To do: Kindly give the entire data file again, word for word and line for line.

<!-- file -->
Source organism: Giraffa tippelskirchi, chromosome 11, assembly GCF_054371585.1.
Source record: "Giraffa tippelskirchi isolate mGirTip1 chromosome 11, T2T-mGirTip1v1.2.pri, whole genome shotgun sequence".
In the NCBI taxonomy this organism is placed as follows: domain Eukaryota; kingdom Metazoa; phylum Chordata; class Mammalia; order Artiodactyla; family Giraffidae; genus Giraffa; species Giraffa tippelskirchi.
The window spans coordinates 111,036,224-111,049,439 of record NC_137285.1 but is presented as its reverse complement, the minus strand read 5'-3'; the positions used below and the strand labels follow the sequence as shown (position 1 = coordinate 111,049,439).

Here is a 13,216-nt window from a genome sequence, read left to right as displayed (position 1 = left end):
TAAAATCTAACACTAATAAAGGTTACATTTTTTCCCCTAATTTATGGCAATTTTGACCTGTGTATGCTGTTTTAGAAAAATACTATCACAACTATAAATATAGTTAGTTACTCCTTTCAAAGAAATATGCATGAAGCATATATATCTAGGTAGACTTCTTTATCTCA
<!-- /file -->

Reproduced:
Source organism: Giraffa tippelskirchi, chromosome 11, assembly GCF_054371585.1.
Source record: "Giraffa tippelskirchi isolate mGirTip1 chromosome 11, T2T-mGirTip1v1.2.pri, whole genome shotgun sequence".
In the NCBI taxonomy this organism is placed as follows: domain Eukaryota; kingdom Metazoa; phylum Chordata; class Mammalia; order Artiodactyla; family Giraffidae; genus Giraffa; species Giraffa tippelskirchi.
The window spans coordinates 111,036,224-111,049,439 of record NC_137285.1 but is presented as its reverse complement, the minus strand read 5'-3'; the positions used below and the strand labels follow the sequence as shown (position 1 = coordinate 111,049,439).

Here is a 13,216-nt window from a genome sequence, read left to right as displayed (position 1 = left end):
TAAAATCTAACACTAATAAAGGTTACATTTTTTCCCCTAATTTATGGCAATTTTGACCTGTGTATGCTGTTTTAGAAAAATACTATCACAACTATAAATATAGTTAGTTACTCCTTTCAAAGAAATATGCATGAAGCATATATATCTAGGTAGACTTCTTTATCTCA